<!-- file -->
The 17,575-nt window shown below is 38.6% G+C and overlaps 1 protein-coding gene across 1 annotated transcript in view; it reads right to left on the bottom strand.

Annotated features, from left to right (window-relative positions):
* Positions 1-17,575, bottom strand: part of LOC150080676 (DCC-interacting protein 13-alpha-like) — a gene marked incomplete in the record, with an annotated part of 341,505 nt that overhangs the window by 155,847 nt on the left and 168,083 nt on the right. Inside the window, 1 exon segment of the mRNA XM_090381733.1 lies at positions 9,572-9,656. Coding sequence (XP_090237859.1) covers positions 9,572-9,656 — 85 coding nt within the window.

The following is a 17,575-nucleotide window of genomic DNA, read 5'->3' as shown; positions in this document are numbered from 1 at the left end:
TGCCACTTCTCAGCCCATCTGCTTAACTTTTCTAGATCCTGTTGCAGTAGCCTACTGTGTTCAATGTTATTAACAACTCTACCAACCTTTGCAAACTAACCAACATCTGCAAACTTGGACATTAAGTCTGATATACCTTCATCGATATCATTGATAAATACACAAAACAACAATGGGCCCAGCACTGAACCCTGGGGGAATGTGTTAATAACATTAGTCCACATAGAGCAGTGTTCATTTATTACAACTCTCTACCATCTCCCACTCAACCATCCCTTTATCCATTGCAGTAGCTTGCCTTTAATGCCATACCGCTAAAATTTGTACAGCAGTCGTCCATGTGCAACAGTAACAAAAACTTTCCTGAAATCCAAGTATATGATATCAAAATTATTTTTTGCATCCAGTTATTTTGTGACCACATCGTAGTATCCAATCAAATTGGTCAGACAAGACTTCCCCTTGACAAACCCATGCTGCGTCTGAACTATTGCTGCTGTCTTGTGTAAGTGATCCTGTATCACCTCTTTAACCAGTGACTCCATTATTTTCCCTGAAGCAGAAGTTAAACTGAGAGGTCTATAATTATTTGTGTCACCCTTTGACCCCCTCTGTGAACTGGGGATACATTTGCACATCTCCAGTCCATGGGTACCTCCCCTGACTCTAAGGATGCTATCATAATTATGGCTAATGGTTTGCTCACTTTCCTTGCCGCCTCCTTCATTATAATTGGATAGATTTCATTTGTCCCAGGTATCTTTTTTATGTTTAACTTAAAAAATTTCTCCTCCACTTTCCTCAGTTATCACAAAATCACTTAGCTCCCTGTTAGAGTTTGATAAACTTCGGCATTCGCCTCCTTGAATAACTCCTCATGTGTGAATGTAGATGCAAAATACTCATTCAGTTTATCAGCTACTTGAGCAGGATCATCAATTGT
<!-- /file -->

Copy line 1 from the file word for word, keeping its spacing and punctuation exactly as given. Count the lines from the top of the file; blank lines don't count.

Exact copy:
The 17,575-nt window shown below is 38.6% G+C and overlaps 1 protein-coding gene across 1 annotated transcript in view; it reads right to left on the bottom strand.